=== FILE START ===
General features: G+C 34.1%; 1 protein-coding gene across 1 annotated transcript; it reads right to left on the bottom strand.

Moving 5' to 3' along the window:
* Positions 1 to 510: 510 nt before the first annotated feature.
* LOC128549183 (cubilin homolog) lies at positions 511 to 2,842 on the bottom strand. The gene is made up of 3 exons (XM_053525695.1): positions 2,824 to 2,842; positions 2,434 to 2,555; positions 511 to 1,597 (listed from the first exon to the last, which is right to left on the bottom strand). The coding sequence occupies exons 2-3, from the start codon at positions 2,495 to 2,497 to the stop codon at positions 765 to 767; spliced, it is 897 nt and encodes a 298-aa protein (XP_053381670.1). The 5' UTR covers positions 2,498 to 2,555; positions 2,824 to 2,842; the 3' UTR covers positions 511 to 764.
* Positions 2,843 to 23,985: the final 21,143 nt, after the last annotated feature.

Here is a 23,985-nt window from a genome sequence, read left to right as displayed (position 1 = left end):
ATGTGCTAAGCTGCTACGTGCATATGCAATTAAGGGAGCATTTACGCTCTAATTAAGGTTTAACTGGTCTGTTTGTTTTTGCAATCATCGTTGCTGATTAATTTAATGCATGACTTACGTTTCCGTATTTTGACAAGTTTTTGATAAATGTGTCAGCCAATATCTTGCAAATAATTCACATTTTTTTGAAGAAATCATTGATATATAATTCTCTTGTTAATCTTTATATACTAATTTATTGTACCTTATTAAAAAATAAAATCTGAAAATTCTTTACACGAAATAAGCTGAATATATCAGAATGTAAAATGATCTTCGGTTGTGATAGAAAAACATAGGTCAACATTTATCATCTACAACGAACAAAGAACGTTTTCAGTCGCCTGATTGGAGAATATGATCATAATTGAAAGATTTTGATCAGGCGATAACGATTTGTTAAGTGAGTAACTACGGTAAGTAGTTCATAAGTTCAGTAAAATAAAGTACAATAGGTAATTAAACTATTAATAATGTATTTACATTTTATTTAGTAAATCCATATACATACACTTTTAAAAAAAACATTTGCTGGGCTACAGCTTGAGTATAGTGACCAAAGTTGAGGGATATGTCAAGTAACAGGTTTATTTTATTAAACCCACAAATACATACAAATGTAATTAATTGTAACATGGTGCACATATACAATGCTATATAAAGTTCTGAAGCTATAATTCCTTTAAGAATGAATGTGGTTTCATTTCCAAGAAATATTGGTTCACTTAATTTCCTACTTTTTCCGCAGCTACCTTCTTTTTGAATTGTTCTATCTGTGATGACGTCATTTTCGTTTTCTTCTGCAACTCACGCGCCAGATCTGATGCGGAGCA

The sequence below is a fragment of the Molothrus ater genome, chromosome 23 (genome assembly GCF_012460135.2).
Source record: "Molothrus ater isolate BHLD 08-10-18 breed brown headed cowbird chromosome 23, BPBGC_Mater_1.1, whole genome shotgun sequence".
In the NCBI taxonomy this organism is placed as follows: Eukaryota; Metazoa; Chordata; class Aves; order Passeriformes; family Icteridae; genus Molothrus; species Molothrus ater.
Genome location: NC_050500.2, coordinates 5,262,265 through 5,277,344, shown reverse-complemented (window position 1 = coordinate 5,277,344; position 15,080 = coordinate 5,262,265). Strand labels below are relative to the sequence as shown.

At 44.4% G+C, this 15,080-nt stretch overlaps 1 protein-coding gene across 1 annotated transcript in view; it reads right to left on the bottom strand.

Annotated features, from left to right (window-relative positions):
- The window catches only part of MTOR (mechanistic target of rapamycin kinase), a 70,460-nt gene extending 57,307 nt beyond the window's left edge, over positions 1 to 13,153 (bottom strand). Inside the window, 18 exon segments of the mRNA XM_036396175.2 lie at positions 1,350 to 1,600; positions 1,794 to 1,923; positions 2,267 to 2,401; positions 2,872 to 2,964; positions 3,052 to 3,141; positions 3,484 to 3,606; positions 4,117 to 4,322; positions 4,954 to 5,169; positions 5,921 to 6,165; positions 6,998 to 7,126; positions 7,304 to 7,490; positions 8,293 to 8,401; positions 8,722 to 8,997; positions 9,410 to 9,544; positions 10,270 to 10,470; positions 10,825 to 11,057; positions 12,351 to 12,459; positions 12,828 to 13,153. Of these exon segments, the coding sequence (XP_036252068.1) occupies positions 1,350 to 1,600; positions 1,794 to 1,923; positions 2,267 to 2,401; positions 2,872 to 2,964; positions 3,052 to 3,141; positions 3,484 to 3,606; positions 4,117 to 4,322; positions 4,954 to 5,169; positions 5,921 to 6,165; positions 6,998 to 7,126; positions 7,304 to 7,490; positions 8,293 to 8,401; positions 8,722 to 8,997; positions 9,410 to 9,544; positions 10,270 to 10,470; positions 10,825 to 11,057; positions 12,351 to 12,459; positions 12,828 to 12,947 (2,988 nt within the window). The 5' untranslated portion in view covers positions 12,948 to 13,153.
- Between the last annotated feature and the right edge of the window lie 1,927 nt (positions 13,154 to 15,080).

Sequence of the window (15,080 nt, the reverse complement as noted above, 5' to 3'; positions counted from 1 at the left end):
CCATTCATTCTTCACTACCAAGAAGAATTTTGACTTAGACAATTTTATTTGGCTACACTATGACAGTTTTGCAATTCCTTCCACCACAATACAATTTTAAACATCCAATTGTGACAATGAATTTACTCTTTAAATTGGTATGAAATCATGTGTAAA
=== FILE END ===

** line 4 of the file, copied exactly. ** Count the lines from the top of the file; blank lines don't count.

* LOC128549183 (cubilin homolog) lies at positions 511 to 2,842 on the bottom strand. The gene is made up of 3 exons (XM_053525695.1): positions 2,824 to 2,842; positions 2,434 to 2,555; positions 511 to 1,597 (listed from the first exon to the last, which is right to left on the bottom strand). The coding sequence occupies exons 2-3, from the start codon at positions 2,495 to 2,497 to the stop codon at positions 765 to 767; spliced, it is 897 nt and encodes a 298-aa protein (XP_053381670.1). The 5' UTR covers positions 2,498 to 2,555; positions 2,824 to 2,842; the 3' UTR covers positions 511 to 764.